That’s because, as with the magazine, we try to appeal to all generations and to savers and investors spanning the whole spectrum of net worths. Anyone who has read the MoneySense Guide to Retiring Wealthy (a new edition is about to be published) should be familiar with this philosophy of building wealth. It’s a life-cycle approach to investing in which the slow creation of wealth accompanies life’s natural stages—decade by decade.
Yes Virginia, this is not about getting rich quick but about getting rich slowly and surely.
Converting human capital into financial capital
Thus, most of us finish our educations and embark on our first careers while in our 20s. Eventually, most of us settle down, marry, start families and buy our first homes. Not all, I realize, which is why some of our editorial is geared to singles and the divorced or widowed.
What our readers do share is that we all start out with tons of potential—human capital and the capacity to earn millions over a lifetime of work—but with very little financial capital.
In fact, depending on the situation with student loans and credit cards, many may be mired in debt throughout their 20s. Job one is to get debt-free, or arrange our affairs so the only major debt is the mortgage on our home. As I’ve written elsewhere, “the foundation of financial independence is a paid-for home.”
As the decades pass, we endeavour not only to eliminate all debt, including the mortgage, but to build wealth. The process to do this I’ve called “guerrilla frugality,” a sort of super-frugality that makes a lifelong habit out of creating a surplus between what we earn and what we spend.
When we’re in debt, we practice frugality and apply that surplus to paying off the debt. But notice I wrote “lifelong habit.” That’s because the game doesn’t end once we’re free of debt. Being debt-free isn’t the finish line, it just means you’ve left the starting gate.
Now you need to spend a few decades building wealth. The best way to do that is to continue to be frugal, applying the surplus now not to debt repayment but to investing in financial securities—the kind of equity and fixed-income investments often profiled in the MoneySense Couch Potato portfolios. It so happens the cover story in the June issue of the magazine now on the newsstands describes three such low-cost portfolios. It’s written by Editor-at-Large Dan Bortolotti, author of MoneySense Guide to the Perfect Portfolio.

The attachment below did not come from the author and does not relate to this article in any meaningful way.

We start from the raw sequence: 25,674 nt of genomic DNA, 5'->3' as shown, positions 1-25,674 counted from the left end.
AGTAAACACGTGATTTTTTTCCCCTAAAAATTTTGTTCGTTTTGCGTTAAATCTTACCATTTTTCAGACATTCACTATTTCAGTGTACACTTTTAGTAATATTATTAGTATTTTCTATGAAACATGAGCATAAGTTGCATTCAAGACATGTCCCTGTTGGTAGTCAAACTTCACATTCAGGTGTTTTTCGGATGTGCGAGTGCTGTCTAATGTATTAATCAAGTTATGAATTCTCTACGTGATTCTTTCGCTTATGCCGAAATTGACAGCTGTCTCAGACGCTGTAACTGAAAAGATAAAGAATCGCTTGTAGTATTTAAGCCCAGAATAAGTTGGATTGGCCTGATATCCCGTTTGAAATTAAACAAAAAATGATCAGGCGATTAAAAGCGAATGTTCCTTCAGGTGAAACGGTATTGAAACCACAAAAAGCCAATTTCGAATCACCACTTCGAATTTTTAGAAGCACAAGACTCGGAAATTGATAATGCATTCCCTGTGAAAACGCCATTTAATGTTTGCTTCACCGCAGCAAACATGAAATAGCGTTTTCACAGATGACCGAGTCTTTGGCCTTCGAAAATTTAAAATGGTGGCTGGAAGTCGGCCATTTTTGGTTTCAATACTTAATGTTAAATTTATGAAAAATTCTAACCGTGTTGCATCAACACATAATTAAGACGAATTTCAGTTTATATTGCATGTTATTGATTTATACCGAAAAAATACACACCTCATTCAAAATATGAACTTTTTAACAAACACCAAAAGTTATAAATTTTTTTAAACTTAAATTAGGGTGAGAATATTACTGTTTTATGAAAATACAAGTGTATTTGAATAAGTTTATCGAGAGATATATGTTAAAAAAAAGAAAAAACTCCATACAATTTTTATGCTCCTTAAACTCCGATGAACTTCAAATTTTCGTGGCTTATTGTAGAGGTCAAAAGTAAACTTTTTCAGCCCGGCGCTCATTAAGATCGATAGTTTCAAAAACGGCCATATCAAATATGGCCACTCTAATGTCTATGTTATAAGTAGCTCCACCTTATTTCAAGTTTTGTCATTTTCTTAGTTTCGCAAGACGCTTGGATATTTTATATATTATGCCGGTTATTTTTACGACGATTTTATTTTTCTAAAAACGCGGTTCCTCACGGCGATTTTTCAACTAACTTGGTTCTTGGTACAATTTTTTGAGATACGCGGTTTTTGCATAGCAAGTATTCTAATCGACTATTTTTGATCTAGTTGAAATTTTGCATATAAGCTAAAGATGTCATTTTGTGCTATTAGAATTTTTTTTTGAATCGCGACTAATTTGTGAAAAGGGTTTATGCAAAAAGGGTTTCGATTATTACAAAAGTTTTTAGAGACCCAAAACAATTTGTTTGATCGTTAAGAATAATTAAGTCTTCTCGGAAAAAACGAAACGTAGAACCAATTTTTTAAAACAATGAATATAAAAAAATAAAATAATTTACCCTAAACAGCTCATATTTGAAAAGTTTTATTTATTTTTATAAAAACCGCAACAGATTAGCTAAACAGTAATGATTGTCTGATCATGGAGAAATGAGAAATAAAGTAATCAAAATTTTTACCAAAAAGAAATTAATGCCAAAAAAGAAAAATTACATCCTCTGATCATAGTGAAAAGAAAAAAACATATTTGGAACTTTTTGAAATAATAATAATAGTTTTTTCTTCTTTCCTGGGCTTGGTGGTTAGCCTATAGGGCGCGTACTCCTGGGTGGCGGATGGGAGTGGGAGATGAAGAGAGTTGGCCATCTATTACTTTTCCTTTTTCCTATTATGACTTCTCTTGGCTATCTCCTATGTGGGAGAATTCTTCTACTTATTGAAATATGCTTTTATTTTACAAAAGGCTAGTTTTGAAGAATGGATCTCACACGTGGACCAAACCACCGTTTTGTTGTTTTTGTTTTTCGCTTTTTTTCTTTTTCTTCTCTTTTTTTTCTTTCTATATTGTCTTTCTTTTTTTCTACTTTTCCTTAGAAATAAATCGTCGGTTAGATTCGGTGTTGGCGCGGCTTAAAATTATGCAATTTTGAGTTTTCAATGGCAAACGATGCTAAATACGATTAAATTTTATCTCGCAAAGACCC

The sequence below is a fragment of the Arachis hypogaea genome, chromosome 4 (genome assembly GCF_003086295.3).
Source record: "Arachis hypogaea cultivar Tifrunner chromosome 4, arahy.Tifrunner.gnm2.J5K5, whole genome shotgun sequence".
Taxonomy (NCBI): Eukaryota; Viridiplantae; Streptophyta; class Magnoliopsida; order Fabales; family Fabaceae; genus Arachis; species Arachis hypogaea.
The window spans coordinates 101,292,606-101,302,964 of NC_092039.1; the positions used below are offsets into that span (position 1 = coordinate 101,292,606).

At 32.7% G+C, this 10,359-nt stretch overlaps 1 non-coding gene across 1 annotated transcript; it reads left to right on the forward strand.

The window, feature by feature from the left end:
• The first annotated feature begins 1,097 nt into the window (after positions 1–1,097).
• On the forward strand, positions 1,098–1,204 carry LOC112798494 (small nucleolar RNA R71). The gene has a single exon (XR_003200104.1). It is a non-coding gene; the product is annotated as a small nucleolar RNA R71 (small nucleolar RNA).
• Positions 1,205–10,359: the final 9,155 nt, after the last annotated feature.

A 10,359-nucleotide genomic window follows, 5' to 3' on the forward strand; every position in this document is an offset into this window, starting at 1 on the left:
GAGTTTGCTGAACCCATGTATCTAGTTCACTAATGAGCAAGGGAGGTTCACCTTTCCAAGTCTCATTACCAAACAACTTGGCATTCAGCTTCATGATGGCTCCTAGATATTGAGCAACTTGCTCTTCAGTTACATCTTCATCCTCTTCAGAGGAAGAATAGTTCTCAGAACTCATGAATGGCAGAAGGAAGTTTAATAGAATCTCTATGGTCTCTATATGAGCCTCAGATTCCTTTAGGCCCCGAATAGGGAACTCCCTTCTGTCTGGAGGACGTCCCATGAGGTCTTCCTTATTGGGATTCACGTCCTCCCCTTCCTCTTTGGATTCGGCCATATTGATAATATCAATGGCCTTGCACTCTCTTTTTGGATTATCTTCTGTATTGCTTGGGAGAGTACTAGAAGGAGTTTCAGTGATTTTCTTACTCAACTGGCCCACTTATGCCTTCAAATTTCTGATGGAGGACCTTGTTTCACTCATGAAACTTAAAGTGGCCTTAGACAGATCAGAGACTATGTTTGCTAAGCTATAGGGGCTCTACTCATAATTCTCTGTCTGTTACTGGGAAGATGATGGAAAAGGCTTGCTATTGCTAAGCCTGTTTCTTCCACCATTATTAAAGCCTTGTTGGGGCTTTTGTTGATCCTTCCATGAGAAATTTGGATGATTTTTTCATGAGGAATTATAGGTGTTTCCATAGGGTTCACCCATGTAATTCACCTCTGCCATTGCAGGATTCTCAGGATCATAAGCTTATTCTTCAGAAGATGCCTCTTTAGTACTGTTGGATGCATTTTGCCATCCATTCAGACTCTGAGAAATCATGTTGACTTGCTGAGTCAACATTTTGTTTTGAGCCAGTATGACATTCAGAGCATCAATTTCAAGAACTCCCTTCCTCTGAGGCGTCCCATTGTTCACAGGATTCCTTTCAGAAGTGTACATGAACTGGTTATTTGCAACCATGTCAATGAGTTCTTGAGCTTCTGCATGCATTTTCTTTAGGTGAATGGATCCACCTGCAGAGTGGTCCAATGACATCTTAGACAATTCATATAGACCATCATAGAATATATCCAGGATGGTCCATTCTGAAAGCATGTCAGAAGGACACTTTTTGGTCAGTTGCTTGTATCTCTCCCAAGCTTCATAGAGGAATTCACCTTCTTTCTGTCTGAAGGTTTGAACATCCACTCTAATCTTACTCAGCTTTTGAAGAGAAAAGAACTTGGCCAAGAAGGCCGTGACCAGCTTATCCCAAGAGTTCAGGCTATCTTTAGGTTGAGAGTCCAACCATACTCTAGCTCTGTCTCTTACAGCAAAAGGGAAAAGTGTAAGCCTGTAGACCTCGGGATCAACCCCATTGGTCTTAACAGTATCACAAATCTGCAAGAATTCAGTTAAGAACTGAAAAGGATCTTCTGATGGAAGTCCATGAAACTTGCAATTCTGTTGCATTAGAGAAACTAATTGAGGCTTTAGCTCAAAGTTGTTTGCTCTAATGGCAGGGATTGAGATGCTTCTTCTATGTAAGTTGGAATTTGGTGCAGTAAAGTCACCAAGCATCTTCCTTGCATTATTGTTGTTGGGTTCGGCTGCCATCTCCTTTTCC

Time to retire the term retirement?
Yes, most financial institutions and the media seem to have settled on the term “retirement” to describe the ultimate goal of all this wealth creation activity but I’ve long believed a more useful term is “financial independence,” which I’ve contracted to “Findependence.”
What’s the difference? For starters, financial independence is a far more doable goal, especially for young people just starting out on this journey. When the traditional retirement is half a century away, it’s little wonder young workers fail to contribute to RRSPs or (in the U.S) IRAs.
But by changing the goal to findependence perhaps just 10 or 15 years away, it’s much easier to undertake the kind of discipline needed to eliminate debt and build wealth. Think of all those technology heroes from Steve Jobs to Bill Gates to Mark Zuckerberg. They achieved financial independence early in life but that didn’t mean they then retired and faded off into the sunset. Far from it: financial independence just means you have options and the means to pursue your grandest goals.
The days of working 40 years for a single employer, then living on a Defined Benefit pension plan, are just about done. Since the financial crisis hit in 2008 (plaguing us even now with Greece and Europe) none of us can count on lifetime employment. The sooner you reach the magic day of achieving financial independence—I call this “Findependence Day”—the more secure you’ll feel about money and the economic environment in general.
With more attention to fitness and rising longevity, odds are most of us will continue to work even after we’ve achieved findependence but—and this is key—we will do it because we choose to, not because we feel we have to.
From my perspective, this is what MoneySense has always been about. You can expect this philosophy to pervade this blog and to some extent the magazine as we go foreword.
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